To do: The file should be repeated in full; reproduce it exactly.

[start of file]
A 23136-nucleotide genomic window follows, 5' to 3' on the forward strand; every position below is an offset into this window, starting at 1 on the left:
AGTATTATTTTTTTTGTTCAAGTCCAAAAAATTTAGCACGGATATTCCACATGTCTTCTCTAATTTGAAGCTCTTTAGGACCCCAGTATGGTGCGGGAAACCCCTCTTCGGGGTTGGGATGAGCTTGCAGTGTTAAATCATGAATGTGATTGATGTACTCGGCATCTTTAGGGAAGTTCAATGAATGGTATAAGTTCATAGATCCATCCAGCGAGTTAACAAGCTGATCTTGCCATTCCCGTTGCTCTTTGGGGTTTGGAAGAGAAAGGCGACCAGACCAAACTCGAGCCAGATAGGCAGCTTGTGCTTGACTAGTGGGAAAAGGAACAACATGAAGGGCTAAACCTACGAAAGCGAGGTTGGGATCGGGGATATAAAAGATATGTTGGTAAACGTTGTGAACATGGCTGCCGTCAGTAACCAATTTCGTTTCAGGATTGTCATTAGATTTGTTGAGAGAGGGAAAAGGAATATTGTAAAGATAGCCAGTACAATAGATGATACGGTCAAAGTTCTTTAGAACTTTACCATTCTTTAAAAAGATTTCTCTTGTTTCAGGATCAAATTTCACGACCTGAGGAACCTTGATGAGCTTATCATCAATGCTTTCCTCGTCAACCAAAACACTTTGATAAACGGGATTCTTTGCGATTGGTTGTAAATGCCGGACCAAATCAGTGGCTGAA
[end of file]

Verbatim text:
A 23136-nucleotide genomic window follows, 5' to 3' on the forward strand; every position below is an offset into this window, starting at 1 on the left:
AGTATTATTTTTTTTGTTCAAGTCCAAAAAATTTAGCACGGATATTCCACATGTCTTCTCTAATTTGAAGCTCTTTAGGACCCCAGTATGGTGCGGGAAACCCCTCTTCGGGGTTGGGATGAGCTTGCAGTGTTAAATCATGAATGTGATTGATGTACTCGGCATCTTTAGGGAAGTTCAATGAATGGTATAAGTTCATAGATCCATCCAGCGAGTTAACAAGCTGATCTTGCCATTCCCGTTGCTCTTTGGGGTTTGGAAGAGAAAGGCGACCAGACCAAACTCGAGCCAGATAGGCAGCTTGTGCTTGACTAGTGGGAAAAGGAACAACATGAAGGGCTAAACCTACGAAAGCGAGGTTGGGATCGGGGATATAAAAGATATGTTGGTAAACGTTGTGAACATGGCTGCCGTCAGTAACCAATTTCGTTTCAGGATTGTCATTAGATTTGTTGAGAGAGGGAAAAGGAATATTGTAAAGATAGCCAGTACAATAGATGATACGGTCAAAGTTCTTTAGAACTTTACCATTCTTTAAAAAGATTTCTCTTGTTTCAGGATCAAATTTCACGACCTGAGGAACCTTGATGAGCTTATCATCAATGCTTTCCTCGTCAACCAAAACACTTTGATAAACGGGATTCTTTGCGATTGGTTGTAAATGCCGGACCAAATCAGTGGCTGAA